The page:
Permanent Portfolio vs. PRPFX

I am a huge advocate of investing in the permanent portfolio plan as outlined by Harry Browne in his small book called Fail Safe Investing.  While I would encourage people to pick up a copy of the book if you haven’t read it, I’ll give a quick summary of the portfolio.

The permanent portfolio is an investment strategy where you allocate your funds as follows:
25% in stocks
25% in long-term government bonds
25% in gold
25% in cash or cash equivalents

The allocation does not have to be exactly 25% each, but it should stay fairly close.  If one of the investments goes up or down quite a bit and starts to get away from the 25% target, then the portfolio should be rebalanced.  For instance, if stocks go up quite a bit and the stock portion of your permanent portfolio is now 35%, you should sell some off to get back to the 25% allocation.  The 10% you have from selling off the stocks should be used to buy the other assets that fell below 25%.

This strategy is designed to perform well (or at least not too badly) in any economic environment.  During a time of prosperity, stocks should do well.  During an inflationary environment, gold should do well (and perhaps stocks to a lesser extent).  During deflation, bonds should do well (along with cash).  In a recession, it is possible that nothing does well except for cash.  However, recessions are usually short-lived and will turn into inflation, deflation, or prosperity.

I recommend putting at least half of your investment money into a setup like the permanent portfolio.  It really should be much more than half unless you are a big risk taker.  While the permanent portfolio is far from perfect, I really don’t know of any other buy and hold strategy that is as safe.  Even holding cash is not safe because of the risk of inflation and a depreciating currency.

There is an alternative to setting up your own permanent portfolio.  There is a mutual fund that somewhat mimics it.  The symbol is PRPFX.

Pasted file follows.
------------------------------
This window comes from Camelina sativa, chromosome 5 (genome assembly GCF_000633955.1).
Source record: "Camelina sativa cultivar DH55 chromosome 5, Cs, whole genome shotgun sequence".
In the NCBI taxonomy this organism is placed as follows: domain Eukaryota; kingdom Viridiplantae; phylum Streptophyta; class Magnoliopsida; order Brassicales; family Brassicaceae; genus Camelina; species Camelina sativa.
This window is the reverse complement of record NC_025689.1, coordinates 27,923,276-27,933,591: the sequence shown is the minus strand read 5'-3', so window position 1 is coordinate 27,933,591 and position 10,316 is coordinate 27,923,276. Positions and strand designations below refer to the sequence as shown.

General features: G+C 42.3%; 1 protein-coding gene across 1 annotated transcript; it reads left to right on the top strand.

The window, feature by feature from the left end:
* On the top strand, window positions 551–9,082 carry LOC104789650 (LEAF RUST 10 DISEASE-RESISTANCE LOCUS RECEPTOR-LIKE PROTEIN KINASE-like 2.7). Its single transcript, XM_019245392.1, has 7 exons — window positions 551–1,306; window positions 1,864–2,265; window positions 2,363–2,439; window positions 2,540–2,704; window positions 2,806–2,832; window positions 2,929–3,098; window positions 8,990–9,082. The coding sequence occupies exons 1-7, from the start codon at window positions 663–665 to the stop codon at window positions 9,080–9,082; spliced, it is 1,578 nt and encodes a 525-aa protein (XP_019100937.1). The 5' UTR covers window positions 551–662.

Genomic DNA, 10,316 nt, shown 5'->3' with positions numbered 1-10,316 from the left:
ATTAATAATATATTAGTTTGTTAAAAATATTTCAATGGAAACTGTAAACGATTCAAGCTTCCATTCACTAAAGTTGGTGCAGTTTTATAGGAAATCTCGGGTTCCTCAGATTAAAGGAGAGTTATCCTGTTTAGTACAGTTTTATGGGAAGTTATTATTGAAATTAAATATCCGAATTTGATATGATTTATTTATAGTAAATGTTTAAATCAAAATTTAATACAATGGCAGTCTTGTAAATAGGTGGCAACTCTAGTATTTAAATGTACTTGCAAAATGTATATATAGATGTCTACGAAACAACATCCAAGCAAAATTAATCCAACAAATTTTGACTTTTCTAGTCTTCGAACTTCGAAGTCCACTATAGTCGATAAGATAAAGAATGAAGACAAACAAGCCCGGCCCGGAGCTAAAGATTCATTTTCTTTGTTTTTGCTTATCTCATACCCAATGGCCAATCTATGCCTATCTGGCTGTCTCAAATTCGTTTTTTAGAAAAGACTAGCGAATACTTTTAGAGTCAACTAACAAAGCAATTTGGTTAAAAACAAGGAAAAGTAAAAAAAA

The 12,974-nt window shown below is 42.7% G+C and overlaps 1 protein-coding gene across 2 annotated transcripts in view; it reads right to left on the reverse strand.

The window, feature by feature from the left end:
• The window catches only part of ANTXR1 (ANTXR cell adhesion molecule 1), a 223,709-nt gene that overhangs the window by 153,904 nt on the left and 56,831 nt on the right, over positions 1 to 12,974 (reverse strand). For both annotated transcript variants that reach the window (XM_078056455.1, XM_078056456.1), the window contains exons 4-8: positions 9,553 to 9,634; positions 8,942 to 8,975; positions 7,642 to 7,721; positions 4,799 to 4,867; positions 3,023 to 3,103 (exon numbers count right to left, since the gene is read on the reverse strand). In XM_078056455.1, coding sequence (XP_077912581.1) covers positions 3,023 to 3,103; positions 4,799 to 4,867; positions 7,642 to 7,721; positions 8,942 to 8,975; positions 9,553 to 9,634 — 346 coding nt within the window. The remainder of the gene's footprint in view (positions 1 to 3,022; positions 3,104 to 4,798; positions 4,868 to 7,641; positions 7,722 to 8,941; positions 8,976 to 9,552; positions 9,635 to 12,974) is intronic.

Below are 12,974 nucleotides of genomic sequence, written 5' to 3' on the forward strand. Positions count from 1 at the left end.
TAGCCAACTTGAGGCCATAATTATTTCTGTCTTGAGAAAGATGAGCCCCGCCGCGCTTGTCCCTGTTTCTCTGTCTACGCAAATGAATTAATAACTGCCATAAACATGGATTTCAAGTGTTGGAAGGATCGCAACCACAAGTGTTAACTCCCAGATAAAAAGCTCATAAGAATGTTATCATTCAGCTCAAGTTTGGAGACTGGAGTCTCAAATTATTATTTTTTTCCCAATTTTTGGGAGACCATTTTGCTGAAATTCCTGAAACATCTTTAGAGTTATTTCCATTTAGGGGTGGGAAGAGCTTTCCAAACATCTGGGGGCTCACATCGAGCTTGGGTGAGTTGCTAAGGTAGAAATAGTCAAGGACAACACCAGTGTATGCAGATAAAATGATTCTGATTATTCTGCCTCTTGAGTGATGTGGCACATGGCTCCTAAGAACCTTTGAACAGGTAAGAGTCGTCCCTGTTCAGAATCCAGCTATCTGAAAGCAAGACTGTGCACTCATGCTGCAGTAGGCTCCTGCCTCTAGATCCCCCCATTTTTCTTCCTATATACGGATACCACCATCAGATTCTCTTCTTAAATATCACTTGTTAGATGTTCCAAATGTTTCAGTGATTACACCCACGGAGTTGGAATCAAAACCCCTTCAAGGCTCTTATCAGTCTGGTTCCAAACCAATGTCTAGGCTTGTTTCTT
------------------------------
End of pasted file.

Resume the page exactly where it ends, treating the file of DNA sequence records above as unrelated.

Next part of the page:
I still prefer Harry Browne’s permanent portfolio to PRPFX.  The mutual fund takes some extra chances, in my view unnecessarily.  There is a small portion in silver, which is more volatile than gold.  The fund also invests in individual stocks.  Even though the stocks make up a very small percentage, I think it should just buy a broad market index fund and stop picking stocks.

The other thing I don’t like about PRPFX is that it invests approximately 10% in Swiss francs.  This makes no sense for someone not living in Switzerland.  The Swiss franc has been thought of as a strong currency, but to me it is playing unnecessary games.

The permanent portfolio invests in 25% gold to protect against a falling dollar.  If you are an American, living in the U.S., then this 25% gold allocation is there to protect you against dollar devaluation.  You don’t need another currency, particularly a fiat currency.

In early September of this year, the Swiss central bank announced a cap on their currency in relation to the euro.  It has essentially pegged the franc to the euro.  On that day, the Swiss franc fell almost 10%.  That means that PRPFX would have lost 1% on that day alone, just from the Swiss franc portion of its holdings.

I still think that PRPFX is the best mutual fund you can buy for safety and growth.  If you can set up your own permanent portfolio, do it.  However, some people have limitations.  If you have a 401k, you may be able to get a brokerage link account that allows you to invest in mutual funds.  If you can do this, I would suggest you use it and put most of your money in PRPFX.  While I have my criticisms of the fund, it beats the alternatives in most cases.

2 thoughts on “Permanent Portfolio vs. PRPFX”

  1. I concur with your endorsement of the Harry Browne PP. As for PRPFX, it is probably the best 2nd choice for those who either by choice or necessity are conservative investors and who don’t want to deal with even the minimal effort required to set up and run an HB-PP. Still anyone considering PRPFX should be aware of its shortcomings.

    1. It is an actively managed fund. These very rarely outperform their indexes over the long term.
    2. The funds expense ratio is more than 3x what you would pay using index funds and ETFs in an HB-PP. Expenses matter.
    3. The fund is weighted towards an inflationary scenario. Dollar assets (Bonds and Cash) are underrepresented. If you are going to go with PRPFX you may want to add some long term bond exposure. I would suggest putting 10% in EDV which is long term Treasuries on steroids. (Note: I don’t recommend EDV for an HB-PP. I would stick with TLT for that.)

    Like I said, PRPFX is an acceptable second choice for those seeking one stop shopping and radical diversification. But it has flaws and volatility is likely to be significantly higher. On the other hand, if we are (as I suspect) setting ourselves up for a nasty round of inflation then PRPFX may outperform the HB-PP in the near to intermediate term given its asset allocation.

    That of course is prognosticating on future events, and pure speculation. 🙂

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